Row caching in such contexts brings the most benefit when access patterns follow a normal (Gaussian) distribution. When the keys most frequently requested follow such patterns, cache hit rates tend to increase. If you have particularly hot rows in your data model, row caching can bring significant performance improvements.
Deploying a large number of Cassandra nodes under a relatively light load per node will maximize the fundamental benefit from key and row caches.
A less obvious but very important consideration is the OS page cache. Modern operating systems maintain page caches for frequently accessed data and are very efficient at keeping this data in memory. Even after a row is released in the Java Virtual Machine memory, it can be kept in the OS page cache – especially if the data is requested repeatedly, or no other requested data replaces it.
If your requirements allow you to lower JVM heap size and memtable sizes to leave memory for OS page caching, then do so. Ultimately, through gradual adjustments, you should achieve the desired balance between these three demands on available memory: heap, memtables, and caching.
nodetool cfstats can be used to get the necessary information for estimating actual cache sizes.
To estimate the key cache size, multiply the reported ‘Key cache size’ for each column family by 10-12 to account for the difference in reported Java heap usage and actual size. Then, add the results for all column families.
To estimate the row cache size, multiply the reported ‘Row cache size’ for each column family (which is the number of rows in the cache) by the average size of each row. Then multiply that figure by 10-12 and sum the results over all column families.
A memtable is a column family specific, in memory data structure that can be easily described as a write-back cache. Memtables are flushed to disk, creating SSTables whenever one of the configurable thresholds has been exceeded.
You should increase memtable throughput if:
Look instead at adjusting MemtableObjectCountInMillions if, as previously described, you have large numbers of skinny rows. Memtable flushes should be tuned using this value instead to avoid consuming too much memory with metadata.
Note that any upwards adjustment of memtable thresholds will take memory away from caching and other internal Cassandra structures, so tune carefully and in small increments.
Cassandra’s default configuration opens the JVM with a heap size of half of the available system memory. Many users new to Cassandra are tempted to turn this value up immediately to consume the majority of the underlying system’s RAM. Doing so in most cases is actually detrimental. The reason for this is that Cassandra, being essentially a database, spends a lot of time interacting with the operating system’s I/O infrastructure (via the JVM of course). Modern operating systems maintain disk caches for frequently accessed data and are very good at keeping this data in memory. Regardless of how much RAM your hardware has, you should keep the JVM heap size constrained by the following formula and allow the operating system’s file cache to do the rest:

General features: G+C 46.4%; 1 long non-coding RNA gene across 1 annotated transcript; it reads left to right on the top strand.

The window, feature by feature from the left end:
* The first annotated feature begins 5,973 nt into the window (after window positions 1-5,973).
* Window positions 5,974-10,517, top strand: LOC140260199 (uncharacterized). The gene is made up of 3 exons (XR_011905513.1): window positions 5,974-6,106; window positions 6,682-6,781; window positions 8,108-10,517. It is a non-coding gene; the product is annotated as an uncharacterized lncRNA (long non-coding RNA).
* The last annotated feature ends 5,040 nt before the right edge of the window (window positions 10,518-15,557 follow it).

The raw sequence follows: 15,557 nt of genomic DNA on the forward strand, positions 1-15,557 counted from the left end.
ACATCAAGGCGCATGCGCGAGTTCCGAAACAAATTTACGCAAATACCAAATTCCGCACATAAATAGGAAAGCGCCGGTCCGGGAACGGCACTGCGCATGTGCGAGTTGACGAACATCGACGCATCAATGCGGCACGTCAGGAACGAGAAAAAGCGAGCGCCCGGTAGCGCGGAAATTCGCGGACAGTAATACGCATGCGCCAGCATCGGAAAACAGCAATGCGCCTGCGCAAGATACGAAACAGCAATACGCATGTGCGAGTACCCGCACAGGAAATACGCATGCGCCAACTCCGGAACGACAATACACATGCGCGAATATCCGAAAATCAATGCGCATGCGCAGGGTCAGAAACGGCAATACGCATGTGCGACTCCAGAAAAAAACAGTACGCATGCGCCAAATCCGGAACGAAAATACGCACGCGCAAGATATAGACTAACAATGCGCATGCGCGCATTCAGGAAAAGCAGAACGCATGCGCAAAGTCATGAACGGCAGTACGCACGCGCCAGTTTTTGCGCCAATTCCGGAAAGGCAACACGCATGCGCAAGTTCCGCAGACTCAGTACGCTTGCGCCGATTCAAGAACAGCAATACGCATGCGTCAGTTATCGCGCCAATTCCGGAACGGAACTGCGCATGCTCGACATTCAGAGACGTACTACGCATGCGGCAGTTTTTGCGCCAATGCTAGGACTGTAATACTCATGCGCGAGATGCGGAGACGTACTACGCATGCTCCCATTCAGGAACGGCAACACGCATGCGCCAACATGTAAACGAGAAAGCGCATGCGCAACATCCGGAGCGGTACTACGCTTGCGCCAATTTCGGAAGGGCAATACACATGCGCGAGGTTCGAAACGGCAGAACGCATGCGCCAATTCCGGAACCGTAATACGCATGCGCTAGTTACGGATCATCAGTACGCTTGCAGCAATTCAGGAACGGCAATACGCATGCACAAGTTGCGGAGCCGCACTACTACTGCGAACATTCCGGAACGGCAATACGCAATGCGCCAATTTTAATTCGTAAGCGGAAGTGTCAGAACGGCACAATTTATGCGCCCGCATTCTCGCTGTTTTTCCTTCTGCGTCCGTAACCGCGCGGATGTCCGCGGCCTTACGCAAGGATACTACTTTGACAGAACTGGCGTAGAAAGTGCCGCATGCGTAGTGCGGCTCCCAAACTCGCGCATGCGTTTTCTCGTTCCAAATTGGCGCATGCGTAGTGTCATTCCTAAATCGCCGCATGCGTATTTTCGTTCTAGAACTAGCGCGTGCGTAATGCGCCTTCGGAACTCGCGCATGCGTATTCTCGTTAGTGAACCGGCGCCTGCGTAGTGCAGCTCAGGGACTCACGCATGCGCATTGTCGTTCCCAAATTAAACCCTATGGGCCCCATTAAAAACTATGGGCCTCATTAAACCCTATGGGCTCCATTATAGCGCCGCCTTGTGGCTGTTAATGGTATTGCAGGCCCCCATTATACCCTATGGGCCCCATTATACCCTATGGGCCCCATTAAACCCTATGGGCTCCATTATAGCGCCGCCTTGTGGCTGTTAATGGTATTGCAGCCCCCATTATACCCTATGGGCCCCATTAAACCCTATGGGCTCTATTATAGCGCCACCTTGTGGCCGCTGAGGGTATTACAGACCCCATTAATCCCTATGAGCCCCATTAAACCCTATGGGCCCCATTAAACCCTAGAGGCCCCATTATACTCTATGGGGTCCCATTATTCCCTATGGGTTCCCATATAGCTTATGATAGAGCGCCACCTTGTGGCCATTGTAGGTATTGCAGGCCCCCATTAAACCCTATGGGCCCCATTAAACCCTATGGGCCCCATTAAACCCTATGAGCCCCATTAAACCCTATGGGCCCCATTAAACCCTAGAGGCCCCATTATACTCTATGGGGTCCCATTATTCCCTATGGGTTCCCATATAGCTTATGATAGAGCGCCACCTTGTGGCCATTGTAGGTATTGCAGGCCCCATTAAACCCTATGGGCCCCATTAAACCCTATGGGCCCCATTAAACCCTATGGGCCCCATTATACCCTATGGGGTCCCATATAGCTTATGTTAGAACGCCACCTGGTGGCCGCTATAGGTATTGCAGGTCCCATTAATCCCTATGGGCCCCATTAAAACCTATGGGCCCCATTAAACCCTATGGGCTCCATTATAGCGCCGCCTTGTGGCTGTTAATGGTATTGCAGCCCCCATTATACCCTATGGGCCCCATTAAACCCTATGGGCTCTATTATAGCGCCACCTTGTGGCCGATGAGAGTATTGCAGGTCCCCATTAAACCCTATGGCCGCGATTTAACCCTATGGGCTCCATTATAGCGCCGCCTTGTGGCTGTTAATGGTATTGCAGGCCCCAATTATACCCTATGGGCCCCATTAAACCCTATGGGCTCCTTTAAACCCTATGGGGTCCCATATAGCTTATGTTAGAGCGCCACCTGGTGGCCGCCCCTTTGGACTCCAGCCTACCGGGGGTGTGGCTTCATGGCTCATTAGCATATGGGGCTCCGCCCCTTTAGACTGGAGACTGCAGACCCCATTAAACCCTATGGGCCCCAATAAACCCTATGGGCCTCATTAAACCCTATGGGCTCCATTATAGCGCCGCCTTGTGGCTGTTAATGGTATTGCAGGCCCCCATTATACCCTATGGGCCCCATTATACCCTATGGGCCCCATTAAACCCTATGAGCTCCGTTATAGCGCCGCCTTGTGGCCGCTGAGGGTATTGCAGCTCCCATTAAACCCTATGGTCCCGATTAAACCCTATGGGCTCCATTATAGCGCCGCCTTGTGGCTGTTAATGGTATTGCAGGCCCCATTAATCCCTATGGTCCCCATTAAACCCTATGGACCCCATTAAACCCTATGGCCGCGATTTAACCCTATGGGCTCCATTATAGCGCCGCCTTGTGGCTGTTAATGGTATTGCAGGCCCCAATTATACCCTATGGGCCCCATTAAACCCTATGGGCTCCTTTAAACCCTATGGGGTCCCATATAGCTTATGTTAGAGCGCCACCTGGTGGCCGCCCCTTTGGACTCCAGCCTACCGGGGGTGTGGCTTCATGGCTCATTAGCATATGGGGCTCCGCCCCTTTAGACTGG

Cassandra’s GCInspector will log information about garbage collection whenever a garbage collection takes longer than 200ms. If garbage collections are occurring frequently and are taking a moderate length of time to complete (such as ConcurrentMarkSweep taking a few seconds), this is an indication that there is a lot of garbage collection pressure on the JVM; this needs to be addressed by adding nodes, lowering cache sizes, or adjusting GC options in the JVM.
During normal operations, numerous SSTables may be created on disk for a given column family. Compaction is the process of merging multiple SSTables into one. Additionally, the compaction process merges keys, combines columns, discards tombstones and creates a new index in the merged SSTable.
Minor compaction in Cassandra is performed regularly and automatically for each column family. The frequency and scope of minor compactions is controlled by the following column family attributes:
These parameters set thresholds for the number of similar-sized SSTables that can accumulate before a minor compaction is triggered. With the default values, a minor compaction may begin any time after four SSTables are created on disk for a column family, and must begin before 32 SSTables accumulate.
You can tune these values per column family. For example, using Cassandra CLI:
[default@demo] UPDATE COLUMN FAMILY users WITH max_compaction_threshold = 20;
Administrators can also initiate a major compaction through nodetool, which merges all SSTables into one. Though major compaction can free disk space used by accumulated SSTables, during runtime it temporarily doubles disk space usage and is CPU intensive. Also, once you run a major compaction, automatic minor compactions are no longer triggered frequently forcing you to manually run major compactions on a routine basis. Major compaction is NOT recommended by DataStax.